Social media is changing how people respond to natural disasters, but how about warning them of a coming catastrophe, especially in developing countries?
Toretter, a new earthquake-reporting system developed by Japanese scientists, uses Twitter to provide a quick and affordable way of informing the public that a tremor is on its way. The system apparently works faster than Japan’s own official earthquake warning channels and could even be adapted to send out alerts pertaining to other natural disasters, the Science and Development Network reported on Monday.
Between 2009 and 2011, the scientists monitored tweets pertaining to more than 1,000 quakes. Toretter monitors tweets from users that are reporting possible tremors and were able to detect more than 90 percent, but there were also many false alarms. The system was then improved until it was able to detect at least 80 percent of strong earthquakes with a 75 percent reliability record.
The system uses computer-based semantic analysis to classify tweets based on keywords, such as ‘shaking’ or ‘earthquake’ and their context. Toretter uses computer-based semantic analysis to classify tweets based on keywords such as ‘shaking’ or ‘earthquake’, and their context, then compares that information to the time and location of the tweets, and finally sends an email alert within an average of two minutes, four minutes faster than the Japan Meteorological Agency.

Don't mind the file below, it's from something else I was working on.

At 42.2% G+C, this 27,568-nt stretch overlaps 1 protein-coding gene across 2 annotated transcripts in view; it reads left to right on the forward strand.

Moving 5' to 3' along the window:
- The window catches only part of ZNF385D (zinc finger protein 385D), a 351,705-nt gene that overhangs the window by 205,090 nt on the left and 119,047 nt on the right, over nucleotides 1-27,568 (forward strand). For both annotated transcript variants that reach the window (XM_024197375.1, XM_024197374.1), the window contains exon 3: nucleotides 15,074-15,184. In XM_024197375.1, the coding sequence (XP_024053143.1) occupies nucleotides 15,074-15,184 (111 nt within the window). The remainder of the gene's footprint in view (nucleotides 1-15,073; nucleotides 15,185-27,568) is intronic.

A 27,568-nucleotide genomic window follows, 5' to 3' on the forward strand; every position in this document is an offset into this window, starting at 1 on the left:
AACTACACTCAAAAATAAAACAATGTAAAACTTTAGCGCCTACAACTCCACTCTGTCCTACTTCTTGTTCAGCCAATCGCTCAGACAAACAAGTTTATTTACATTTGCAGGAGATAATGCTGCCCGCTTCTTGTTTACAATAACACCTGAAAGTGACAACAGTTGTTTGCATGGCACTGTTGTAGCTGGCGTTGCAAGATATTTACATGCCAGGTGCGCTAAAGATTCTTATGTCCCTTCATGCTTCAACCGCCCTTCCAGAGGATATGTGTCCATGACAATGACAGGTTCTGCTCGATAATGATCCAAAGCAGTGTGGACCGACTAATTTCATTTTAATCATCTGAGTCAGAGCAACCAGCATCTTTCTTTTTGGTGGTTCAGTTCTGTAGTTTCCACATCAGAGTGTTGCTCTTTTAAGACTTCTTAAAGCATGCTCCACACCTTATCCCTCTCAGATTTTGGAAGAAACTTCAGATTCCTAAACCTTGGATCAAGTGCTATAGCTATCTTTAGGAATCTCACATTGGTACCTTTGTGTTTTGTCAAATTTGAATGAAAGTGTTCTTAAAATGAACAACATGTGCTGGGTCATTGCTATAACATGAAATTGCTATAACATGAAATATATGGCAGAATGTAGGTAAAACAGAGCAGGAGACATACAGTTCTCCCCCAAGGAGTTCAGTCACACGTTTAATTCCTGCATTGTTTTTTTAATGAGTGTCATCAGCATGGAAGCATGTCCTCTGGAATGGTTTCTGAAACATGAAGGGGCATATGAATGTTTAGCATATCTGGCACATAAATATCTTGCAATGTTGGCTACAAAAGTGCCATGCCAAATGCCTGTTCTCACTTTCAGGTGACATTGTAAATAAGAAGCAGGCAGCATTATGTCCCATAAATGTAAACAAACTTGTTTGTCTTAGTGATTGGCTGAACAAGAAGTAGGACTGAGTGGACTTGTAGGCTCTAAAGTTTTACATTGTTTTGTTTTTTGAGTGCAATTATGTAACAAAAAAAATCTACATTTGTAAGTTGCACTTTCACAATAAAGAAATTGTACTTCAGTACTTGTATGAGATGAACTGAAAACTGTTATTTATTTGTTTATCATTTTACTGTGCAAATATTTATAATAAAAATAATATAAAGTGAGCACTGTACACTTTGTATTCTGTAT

According to its makers, Toretter is ideal for many developing countries that are prone to natural disasters, as the low-cost system can be adapted to also detect typhoons, tornados, tsunamis and even heavy traffic.
Indonesia, for instance, has a high incidence of catastrophes and at the same time is the fastest-growing nation in the world in terms of Facebook and Twitter users.
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